The Sheet Metal and Air Conditioning Contractors’ National Association (SMACNA) is taking the lead in raising awareness of the many career opportunities available in the HVAC and sheet metal industries.
SMACNA’s workforce development approach is two-fold — to help our industry meet the demand for our current workforce shortage, and also to raise awareness of the various and rewarding career paths that are available to younger generations of craft and non-craft employees.
SMACNA supports the White House’s Pledge to America’s Workers and has committed to training 17,000 apprentices and professional staff to positively impact workforce development. Additionally, SMACNA works closely with the Construction Employers Association and other labor partners that operate more than 1,100 apprenticeship training centers across the country and invest more than $1.3 billion annually in training programs.
One recent SMACNA initiative is an internship program in collaboration with the American Institute of Architecture Students, where students can connect with architectural metal contractor members for a hands-on learning experience.
Finally, SMACNA is creating a brand-new website, IgniteYourCareer.com, dedicated to workforce development efforts for management in the HVAC and sheet metal industries. The dynamic site, which will launch later this year, will highlight opportunities within the sheet metal and HVAC industries, spotlight career paths, share salary and benefits details, and connect prospects with local SMACNA chapters who can make connections with employers. Overall, the site will be a hub for SMACNA’s efforts related to workforce development, and will help job seekers identify and pursue a career in the industry they can be proud of.
President and CEO, Air Conditioning Contractors of America
One of my favorite sayings is, “If you don’t have a seat at the table then you’re on the menu.”
I keep this in mind as ACCA works for contractors in Washington, D.C. ACCA is at the table negotiating legislation to help contractors and working with government agencies to promote contractor interests.
Helping contractors recruit, educate, and retain employees is one of ACCA’s highest priorities. Our government relations team is focused on this every day and for the past two years ACCA has been working hand in hand with the Trump Administration on workforce development programs. We’ve had a seat at the table and there are programs in the works that ACCA is helping launch that take into account contractors’ interests.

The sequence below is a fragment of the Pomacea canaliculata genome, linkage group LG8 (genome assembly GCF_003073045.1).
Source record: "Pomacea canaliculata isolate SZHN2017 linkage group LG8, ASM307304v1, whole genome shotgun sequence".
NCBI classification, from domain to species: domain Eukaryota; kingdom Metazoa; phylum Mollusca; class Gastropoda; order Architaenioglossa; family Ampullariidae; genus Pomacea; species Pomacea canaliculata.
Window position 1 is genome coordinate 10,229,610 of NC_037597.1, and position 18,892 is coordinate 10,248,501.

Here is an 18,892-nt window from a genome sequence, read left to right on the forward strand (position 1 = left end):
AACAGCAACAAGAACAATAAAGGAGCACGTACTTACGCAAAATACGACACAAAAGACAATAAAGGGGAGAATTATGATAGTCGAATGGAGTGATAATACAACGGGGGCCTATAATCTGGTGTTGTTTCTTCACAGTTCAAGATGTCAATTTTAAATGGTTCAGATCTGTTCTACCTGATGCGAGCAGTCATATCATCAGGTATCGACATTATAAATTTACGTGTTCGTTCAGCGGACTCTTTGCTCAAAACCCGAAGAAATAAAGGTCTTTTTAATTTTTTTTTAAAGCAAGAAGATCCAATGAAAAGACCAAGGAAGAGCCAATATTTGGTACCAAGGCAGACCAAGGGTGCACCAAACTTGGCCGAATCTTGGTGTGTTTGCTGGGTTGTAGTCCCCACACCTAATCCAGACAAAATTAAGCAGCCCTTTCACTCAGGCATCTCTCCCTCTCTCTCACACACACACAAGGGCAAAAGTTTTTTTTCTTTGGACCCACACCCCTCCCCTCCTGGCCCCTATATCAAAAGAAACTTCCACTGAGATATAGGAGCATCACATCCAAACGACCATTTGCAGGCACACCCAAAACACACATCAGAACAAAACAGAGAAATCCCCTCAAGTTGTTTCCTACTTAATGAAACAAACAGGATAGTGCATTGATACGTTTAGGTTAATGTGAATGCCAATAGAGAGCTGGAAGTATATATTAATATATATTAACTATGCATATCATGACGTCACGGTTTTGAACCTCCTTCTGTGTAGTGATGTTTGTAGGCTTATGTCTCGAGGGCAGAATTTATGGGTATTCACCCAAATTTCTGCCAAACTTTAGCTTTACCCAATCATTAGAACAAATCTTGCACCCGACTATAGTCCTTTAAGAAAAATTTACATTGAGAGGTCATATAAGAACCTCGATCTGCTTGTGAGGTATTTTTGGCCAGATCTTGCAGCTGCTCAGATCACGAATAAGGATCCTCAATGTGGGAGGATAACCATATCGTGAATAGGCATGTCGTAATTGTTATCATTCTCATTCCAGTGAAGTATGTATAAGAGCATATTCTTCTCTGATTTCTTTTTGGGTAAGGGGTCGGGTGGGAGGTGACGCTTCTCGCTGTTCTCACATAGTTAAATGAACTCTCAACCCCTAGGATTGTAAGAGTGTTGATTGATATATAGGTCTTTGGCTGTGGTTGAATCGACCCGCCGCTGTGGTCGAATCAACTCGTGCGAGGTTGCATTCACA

From securing increased funding for career and technical education program to advocating for contractors on the National Task Force on Apprenticeship Expansion and revamping the Federal Work Study program, ACCA is making a difference. But, contractors will need to do their part now.
ACCA has taken what we’ve learned in the past two years and launched an updated website that will help contractors make a difference in their community. ACCA’s updated resources will help contractors launch school to career co-op programs in their companies, get involved with school advisory boards, and we have created new career fair materials to promote the HVACR industry to students.
By visiting this page contractors can find all of these resources, which are based on best practices learned from ACCA members, feedback from government agencies, and through the National Task Force on Apprenticeship Expansion.
One of the most important components is serving on school advisory boards. I’ve spoken to several contractors who have said that this is the best way to have a positive impact on what local schools are teaching and to recruit more skilled workers.
Steve Schmidt of Frederick Air told me that he is one of the few contractors who does not have a workforce problem and he attributes that his decades of involvement in his school system. Steve’s son, David, has recently taken Steve’s place on the school advisory board in Frederick, Maryland. This long-term commitment is critical!
See more articles from this issue here!